Saturday, June 28, 2008

“Open Carry”: Guns and a culture of violence

"We challenge the culture of violence when we ourselves act in the certainty that violence is no longer acceptable, that it's tired and outdated no matter how many cling to it in the stubborn belief that it still works and that it's still valid." -- Gerard Vanderhaar

There is a pervasive "Open Carry" movement in the United States. “Open Carry” is a movement that “encourages gun owners to wear their weapons ostentatiously on their belts.” Gone unchecked, “Open Carry” will pervade our lives because Americans will accept its tenets: if the criminal knows a person has a gun they will be less likely to commit a crime in their presence, self defense, and that it is our constitutional right to bear arms. Americans believe that violence works -- that a gun is a necessary tool in the methods and means toolbox to curb crime and violence.

“Open Carry” will become a fashion statement for some, as well

In a June 16, 2008 article by Boston Globe columnist James Carroll, entitled “'Open carry' guns at our children's risk,” he stated: “What is it with Americans and guns? ‘The right to bear arms’ is the constitutional dynamo sparking an electromagnetic pulse through every corner of politics. Meanwhile, in the nation's cities, a slow-motion massacre unfolds, with gunshots mercilessly cutting down a legion of the young. Yet in legislatures, bills designed to reduce gun violence are routinely killed by the all-powerful lobbying of the National Rifle Association. Presidential candidates are universally required to worship at the altar of the Second Amendment.”

As with James Carroll, as a child, I also was obsessed with guns, for all the same reasons cited in his article, and as with he, at that time to middle age, how American that also made me.

I owned my first gun at age 14; it was a Mossberg 12 gauge shotgun with a muzzle choke. It was a birthday present from my mom and dad. I was not given any restrictions, caveats, or training. I instinctively knew how to use that shotgun. My training came from my early observation of adults and their guns, playing with toy guns and armament, the movies, and playing war games; my great grandfather had an old double-barreled 12 gauge shotgun that I played with when he was not looking. I was not discouraged to hunt. I killed my first animal at that time. My mother and father, grandmother and great grandfather viewed that as just part of life. I wish they would have had a different view.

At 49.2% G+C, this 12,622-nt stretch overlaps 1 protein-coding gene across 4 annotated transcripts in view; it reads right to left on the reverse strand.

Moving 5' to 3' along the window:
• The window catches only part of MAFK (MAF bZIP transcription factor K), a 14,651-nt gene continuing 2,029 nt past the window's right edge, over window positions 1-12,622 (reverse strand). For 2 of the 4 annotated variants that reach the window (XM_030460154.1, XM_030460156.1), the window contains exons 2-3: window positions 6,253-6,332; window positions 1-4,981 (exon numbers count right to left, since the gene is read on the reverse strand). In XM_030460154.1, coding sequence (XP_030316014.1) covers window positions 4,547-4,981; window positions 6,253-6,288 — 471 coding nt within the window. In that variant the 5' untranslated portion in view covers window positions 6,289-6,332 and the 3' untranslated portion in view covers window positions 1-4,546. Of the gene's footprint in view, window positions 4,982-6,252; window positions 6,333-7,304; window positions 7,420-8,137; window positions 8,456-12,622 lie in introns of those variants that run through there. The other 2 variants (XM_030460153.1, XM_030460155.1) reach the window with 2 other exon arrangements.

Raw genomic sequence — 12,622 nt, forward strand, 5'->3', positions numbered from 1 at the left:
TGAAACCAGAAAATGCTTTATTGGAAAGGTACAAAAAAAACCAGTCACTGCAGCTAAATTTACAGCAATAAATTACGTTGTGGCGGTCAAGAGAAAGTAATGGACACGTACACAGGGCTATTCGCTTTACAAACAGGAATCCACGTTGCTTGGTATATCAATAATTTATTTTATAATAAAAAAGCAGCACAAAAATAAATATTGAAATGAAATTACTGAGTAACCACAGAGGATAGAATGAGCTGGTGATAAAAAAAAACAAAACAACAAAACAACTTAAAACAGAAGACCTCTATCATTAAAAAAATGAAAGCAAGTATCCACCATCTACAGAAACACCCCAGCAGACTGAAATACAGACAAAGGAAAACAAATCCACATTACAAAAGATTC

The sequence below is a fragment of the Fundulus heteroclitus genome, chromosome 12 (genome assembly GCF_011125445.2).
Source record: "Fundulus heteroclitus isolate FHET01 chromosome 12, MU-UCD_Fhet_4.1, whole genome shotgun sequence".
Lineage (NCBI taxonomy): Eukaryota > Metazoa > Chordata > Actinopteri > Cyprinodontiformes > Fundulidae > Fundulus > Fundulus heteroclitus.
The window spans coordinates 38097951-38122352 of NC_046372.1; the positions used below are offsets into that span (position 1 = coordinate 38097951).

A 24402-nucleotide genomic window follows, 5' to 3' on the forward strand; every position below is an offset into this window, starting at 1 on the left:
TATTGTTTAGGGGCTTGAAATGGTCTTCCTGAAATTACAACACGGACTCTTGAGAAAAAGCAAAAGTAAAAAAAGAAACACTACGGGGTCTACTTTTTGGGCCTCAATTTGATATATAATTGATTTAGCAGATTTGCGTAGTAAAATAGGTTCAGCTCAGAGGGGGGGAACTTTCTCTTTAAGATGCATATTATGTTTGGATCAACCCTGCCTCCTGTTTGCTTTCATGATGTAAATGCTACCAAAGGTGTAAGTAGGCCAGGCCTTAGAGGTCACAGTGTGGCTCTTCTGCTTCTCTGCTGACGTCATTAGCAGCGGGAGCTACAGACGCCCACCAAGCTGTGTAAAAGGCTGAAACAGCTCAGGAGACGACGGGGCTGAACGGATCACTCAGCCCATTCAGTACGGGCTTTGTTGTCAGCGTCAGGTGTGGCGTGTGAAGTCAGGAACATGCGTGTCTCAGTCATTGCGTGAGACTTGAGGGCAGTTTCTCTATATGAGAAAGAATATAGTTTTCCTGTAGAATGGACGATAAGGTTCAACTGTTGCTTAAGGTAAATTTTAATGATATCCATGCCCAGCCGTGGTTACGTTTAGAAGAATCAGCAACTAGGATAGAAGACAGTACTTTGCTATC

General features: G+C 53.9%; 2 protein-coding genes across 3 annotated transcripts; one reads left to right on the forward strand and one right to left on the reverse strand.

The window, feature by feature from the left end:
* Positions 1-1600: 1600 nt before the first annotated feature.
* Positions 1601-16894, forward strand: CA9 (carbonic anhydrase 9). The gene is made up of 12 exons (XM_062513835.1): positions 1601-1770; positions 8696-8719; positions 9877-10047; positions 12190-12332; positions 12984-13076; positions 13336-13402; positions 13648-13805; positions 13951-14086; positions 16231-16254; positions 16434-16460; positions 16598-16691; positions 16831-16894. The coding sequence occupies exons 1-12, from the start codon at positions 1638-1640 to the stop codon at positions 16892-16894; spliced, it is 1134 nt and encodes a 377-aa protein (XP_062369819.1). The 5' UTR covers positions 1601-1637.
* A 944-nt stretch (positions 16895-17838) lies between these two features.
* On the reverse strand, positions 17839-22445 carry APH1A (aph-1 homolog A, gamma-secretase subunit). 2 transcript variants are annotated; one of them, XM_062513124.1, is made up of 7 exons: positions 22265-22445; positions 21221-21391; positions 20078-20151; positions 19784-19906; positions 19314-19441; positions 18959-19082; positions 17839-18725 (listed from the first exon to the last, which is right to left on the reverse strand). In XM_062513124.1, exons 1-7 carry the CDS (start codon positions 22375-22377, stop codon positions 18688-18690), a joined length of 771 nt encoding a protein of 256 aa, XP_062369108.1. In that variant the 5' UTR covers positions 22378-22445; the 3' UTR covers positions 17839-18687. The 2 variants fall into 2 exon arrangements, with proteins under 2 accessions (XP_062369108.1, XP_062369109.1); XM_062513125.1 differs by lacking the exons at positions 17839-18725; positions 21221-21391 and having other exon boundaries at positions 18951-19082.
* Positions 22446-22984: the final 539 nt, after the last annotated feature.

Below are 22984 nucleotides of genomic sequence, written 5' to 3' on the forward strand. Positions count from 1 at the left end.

The only benefit that experience gave me was better scores on the Army M1 carbine range than perhaps I would have normally achieved.

The fact is that guns do not benefit society. The sole purpose of a gun is to kill: “Guns make it easy for people to kill or injure someone. That's what guns are designed to do. The availability of a gun makes it more likely that impulsive feelings of anger or thoughts of suicide end in either death or serious injury.” Guns make it easier to perpetrate violence, for there is no need to get up close and personal when committing a violent act with a gun, where up close and personal is what is necessary if you were to engage in a hand-to-hand, face-to-face confrontation.

Weapons do not make one safer; they only give one a false sense of security, and “Open Carry” will probably make one a target when he or she would not be otherwise. The psychological need to carrying a gun, to one extent or another, comes into being as a result of fear, from an enculturate and unquenchable obsession with guns and weaponry, machismo, and, at some level, xenophobia: “a xenophobic person is aware of the fear, and therefore has to believe at some level that the target is in fact a foreigner”.

The institution of Capital Punishment does not curb or prevent someone from killing another person; neither will owning a gun, or a law permitting “Open Carry” or “Conceal Carry,” reduce violence.

The United States Supreme Court, declaring that the Second Amendment guarantees individuals the right to bear arms, has disserved America. “This is a decision that will cost innocent lives, cause immeasurable pain and suffering and turn America into a more dangerous country. It will also diminish our standing in the world, sending yet another message that the United States values gun rights over human life.” New York Times Editorial, June 27, 2008

I have evolved into a human being who now views how things today could be so very different if only the parents and grandparents of my youth had the opposing view that guns are nothing but an insidious affliction, a horrific disease, and a ubiquitous menace to society. Sadly, that archaic conception of our forefathers has not changed. America is in love with guns, violence, and war.

“Open Carry” is a metaphor for much of what Americans should not be, as much as it is a metaphor for who we are.

Let’s provide leadership by providing a better example for our children, which will lead us to a better America.